The next morning I felt great! Like I didn’t even drink the night before! But, to be fair, this may have had just as much to do with all the water I was drinking between cocktails (it was 80 degrees, remember) as with the Ukon.
The easiest way to describe this hilarious sounding drink is simply; Japanese Gatorade. It doesn’t contain any secret ingredients or ultra effective ‘ancient herbs’, it’s more of a solid energy drink that’s good for giving you that bit of energy to head to the shops or order a pizza 😉
Aquarius is another well-known Japanese Gatorade that’s good for an energy boost.
Kabakawa A, Sorumakku & Hutukayoi Nomisugiru & Other Japanese Hangover Helpers
There are several Japanese hangover tonic drinks available from most convenience stores, and they are often switched out and replaced with new products or better sellers. Some are effective and some are just placebos, it really is hit or miss.
If you’re in Japan and looking for a hangover tonic at a convenience store or pharmacy but cant find it, use the word ‘Futsukayoi‘ or show them the Japanese word for hangover: (ふつかよい / 二日酔い). Here’s an audio clip so you can get the pronunciation right:
Japanese Hangover Pills & Sachets
SLated as a more effective version of the Ukon no Chikara drinks are the pill or sachets forms of pure ukon (ukon means tumeric, remember) that can be purchased from pharmacies and some convenience stores.
With the sachet powder, make sure you have something to wash it down with as I can only describe the taste as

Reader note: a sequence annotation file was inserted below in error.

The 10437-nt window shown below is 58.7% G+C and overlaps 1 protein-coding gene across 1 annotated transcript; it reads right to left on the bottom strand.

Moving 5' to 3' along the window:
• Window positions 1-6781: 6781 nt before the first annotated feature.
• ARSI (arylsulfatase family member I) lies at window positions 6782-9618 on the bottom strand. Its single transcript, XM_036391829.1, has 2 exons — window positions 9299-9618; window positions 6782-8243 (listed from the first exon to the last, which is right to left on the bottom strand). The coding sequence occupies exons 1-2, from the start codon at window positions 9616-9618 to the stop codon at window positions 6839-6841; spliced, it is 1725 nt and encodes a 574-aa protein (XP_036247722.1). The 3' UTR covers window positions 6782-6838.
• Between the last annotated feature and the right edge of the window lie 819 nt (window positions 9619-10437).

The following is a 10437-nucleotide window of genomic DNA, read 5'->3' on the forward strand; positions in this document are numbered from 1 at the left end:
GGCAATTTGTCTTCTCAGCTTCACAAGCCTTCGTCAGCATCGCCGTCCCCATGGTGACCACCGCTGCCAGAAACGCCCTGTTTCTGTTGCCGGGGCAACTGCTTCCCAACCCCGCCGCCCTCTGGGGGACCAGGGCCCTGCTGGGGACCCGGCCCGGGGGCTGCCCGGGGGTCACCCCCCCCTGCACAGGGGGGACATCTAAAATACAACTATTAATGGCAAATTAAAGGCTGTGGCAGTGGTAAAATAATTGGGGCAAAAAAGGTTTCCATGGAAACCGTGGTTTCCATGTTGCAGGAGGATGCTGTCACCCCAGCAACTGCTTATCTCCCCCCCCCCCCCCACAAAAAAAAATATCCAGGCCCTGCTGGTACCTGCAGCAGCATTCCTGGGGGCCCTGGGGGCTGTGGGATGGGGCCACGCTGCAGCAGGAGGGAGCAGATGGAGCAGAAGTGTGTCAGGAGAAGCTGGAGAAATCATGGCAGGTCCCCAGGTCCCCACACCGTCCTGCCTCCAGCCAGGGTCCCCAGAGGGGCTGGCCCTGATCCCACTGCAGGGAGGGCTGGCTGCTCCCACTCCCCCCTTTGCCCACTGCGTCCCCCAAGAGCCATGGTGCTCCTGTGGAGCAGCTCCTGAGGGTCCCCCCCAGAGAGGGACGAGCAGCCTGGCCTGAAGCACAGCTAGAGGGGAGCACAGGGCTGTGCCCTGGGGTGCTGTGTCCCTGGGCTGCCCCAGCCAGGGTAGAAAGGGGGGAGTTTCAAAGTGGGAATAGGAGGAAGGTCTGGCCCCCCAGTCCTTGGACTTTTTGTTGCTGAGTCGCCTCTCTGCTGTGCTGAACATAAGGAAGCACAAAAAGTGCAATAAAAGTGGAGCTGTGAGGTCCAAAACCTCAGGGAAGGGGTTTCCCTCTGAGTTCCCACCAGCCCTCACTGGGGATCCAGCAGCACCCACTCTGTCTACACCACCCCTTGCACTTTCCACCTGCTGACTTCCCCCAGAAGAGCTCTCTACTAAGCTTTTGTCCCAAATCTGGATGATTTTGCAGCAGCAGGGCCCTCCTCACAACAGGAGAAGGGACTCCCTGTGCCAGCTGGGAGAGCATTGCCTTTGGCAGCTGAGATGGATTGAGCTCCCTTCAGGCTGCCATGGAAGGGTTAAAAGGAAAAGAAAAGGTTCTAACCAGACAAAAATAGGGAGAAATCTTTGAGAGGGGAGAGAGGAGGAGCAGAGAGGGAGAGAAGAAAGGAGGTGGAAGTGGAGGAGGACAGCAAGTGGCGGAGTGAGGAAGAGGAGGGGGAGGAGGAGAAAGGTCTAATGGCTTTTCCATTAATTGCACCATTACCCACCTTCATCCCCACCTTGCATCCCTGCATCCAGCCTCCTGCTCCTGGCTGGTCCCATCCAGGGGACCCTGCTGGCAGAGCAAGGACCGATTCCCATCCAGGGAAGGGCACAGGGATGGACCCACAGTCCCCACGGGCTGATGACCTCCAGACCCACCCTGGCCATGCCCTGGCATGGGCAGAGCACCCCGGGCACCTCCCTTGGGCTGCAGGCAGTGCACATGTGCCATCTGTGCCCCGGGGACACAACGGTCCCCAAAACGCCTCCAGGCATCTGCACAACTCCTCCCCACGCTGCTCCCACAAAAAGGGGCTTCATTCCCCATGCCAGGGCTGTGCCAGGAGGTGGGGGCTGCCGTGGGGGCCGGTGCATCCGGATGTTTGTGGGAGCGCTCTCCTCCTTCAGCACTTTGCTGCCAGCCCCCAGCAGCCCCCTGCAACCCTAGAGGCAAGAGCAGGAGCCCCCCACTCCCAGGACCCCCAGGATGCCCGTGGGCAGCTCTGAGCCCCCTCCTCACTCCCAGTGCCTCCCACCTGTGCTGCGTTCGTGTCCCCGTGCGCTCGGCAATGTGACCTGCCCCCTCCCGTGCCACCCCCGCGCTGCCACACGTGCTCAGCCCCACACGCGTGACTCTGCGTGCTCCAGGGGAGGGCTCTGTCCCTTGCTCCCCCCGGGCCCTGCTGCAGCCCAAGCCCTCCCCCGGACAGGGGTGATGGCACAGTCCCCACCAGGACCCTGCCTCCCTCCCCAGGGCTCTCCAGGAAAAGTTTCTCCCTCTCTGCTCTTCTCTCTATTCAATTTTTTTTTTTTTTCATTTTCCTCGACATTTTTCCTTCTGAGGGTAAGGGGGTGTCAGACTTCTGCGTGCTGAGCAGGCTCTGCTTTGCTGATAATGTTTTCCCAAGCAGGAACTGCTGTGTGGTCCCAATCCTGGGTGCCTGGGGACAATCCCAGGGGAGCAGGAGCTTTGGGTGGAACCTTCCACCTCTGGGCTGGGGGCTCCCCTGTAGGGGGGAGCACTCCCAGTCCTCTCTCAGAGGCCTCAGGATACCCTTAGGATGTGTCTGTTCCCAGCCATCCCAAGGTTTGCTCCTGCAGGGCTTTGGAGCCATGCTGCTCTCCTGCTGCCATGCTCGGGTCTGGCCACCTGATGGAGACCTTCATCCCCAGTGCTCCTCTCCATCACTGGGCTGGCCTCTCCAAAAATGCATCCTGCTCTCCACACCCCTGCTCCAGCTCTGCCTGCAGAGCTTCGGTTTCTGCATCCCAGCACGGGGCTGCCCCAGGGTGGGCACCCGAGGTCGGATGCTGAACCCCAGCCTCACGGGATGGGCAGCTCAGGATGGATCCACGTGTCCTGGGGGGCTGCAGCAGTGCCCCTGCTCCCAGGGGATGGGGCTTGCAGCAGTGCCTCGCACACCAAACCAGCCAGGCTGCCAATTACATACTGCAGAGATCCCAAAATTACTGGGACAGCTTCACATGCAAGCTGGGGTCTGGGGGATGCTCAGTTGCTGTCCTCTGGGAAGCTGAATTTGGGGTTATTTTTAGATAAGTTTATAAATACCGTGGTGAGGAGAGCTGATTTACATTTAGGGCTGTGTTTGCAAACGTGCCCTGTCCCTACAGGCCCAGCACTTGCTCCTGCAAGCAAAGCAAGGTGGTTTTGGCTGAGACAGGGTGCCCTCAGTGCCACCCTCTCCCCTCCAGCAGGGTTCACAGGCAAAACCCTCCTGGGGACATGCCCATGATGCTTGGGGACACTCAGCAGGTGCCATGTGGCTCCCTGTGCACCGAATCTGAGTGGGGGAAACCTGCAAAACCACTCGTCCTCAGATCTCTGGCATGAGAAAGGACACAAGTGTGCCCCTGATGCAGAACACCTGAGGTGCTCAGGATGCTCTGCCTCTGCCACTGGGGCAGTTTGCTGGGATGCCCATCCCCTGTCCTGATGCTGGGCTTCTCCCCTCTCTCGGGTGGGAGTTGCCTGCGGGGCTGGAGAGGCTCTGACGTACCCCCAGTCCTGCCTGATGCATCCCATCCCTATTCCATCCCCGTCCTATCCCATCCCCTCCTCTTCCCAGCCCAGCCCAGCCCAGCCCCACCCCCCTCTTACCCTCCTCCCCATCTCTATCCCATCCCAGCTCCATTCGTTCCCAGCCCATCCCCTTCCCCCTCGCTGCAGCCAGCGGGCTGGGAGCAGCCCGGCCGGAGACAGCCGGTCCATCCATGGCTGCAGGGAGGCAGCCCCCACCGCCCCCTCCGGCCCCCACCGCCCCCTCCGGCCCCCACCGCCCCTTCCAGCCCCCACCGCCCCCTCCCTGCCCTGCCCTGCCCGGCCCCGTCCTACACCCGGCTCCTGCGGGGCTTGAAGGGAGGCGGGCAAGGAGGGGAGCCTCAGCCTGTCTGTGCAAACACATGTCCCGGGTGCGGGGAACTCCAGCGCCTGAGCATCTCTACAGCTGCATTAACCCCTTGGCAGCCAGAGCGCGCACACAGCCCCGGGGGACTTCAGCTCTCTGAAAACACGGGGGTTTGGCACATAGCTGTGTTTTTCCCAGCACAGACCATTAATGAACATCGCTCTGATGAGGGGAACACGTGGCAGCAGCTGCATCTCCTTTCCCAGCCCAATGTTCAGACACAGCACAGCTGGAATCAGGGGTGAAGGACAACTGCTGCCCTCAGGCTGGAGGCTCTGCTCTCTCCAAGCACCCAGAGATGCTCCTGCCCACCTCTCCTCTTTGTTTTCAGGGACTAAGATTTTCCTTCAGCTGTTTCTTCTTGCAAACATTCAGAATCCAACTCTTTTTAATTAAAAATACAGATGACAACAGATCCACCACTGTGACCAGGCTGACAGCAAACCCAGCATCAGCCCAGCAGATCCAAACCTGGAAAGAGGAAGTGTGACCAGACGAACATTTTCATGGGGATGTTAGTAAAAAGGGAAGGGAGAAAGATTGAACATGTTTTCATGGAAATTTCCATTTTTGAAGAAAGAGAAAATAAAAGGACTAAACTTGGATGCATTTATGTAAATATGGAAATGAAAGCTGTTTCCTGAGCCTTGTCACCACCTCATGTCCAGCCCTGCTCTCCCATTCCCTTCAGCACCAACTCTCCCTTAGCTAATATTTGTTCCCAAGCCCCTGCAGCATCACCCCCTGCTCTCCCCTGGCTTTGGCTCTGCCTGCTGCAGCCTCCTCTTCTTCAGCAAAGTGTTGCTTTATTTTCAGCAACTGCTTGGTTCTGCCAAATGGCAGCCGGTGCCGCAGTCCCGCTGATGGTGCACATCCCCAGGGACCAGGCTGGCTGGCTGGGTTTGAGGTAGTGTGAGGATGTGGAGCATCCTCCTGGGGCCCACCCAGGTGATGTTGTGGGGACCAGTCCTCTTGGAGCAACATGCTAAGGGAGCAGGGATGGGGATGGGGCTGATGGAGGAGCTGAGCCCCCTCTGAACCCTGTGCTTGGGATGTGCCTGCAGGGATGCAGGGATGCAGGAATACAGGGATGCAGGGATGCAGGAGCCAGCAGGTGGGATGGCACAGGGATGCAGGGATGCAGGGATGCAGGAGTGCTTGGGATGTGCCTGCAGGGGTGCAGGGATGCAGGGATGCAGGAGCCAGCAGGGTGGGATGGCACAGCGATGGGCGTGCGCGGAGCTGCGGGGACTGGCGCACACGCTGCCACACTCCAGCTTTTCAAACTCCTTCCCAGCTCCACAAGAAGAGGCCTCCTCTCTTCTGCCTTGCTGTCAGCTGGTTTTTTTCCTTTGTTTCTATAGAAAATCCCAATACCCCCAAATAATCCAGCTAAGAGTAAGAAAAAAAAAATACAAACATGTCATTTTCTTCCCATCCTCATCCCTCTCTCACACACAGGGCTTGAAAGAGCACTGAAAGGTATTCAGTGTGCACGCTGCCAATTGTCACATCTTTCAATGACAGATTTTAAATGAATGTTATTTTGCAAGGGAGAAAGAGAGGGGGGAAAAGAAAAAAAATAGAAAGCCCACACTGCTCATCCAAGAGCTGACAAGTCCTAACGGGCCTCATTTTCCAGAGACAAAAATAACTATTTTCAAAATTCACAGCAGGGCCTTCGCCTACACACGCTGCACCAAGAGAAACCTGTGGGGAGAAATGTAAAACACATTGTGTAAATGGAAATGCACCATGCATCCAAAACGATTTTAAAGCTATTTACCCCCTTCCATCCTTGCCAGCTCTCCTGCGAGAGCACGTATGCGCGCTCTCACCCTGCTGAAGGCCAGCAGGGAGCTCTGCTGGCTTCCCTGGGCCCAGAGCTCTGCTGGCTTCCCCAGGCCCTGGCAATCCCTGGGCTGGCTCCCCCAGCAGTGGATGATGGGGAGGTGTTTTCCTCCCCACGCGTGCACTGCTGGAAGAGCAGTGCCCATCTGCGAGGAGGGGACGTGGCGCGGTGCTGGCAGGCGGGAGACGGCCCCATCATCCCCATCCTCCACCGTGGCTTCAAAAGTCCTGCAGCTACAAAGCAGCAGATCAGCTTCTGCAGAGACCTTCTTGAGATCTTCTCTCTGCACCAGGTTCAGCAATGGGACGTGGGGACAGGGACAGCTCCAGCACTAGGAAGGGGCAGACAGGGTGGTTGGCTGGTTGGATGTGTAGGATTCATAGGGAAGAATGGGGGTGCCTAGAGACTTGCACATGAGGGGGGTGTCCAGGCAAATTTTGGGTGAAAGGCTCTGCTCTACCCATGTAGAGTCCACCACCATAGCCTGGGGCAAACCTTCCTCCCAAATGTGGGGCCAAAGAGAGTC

puke-worthy‘garden-mulchy‘. In fact I’m convinced that it tastes so bad, that it HAS to be more effective than the drink equivalents.
Shijimi Miso soup is a delicious soup with lots of little clams that are said to be restorative and good for the liver. Miso is apparently chock full of beneficial bacteria, enzymes and nutrients that can help undo some of the damage alcohol has done to your system. For additional proteins and amino acids, consider a side dish of umeboshi plums: pickled plums. They’re super tart and salty and taste approximately like somebody tried to cross a peach with an olive… very strange indeed.
In Japan some companies even market special ‘hangover cure miso soup’ like Nagatani-en whose packaging specifically shows a beer glass with the words “For people who like their drink”…
If you want to make miso soup at home, you can either use miso soup paste or the instant miso soup version – worst case scenario you have a delicious breakfast.
Japanese Raisin Tree
Hovenia dulcis, the Japanese raisin tree or oriental raisin tree, is a tree found not only in Japan but all over Asia, Eastern China (萬壽果) and Korea (헛개나무) to the Himalayas (up to altitudes of 2,000 m), growing mostly in a sunny position on moist soils.
The Japanese Raisin Tree is a source of dihydromyricetin (Ampelopsin) and has traditionally been used as an anti-Alcohol herb and hangover cure. At least one human study has noted that, when taken before drinking, it can reduce circulating levels of alcohol and negate the effects of alcohol. Dihydromyricetin is the main ingredient of our very own Sobur hangover pills, which you can read more about here.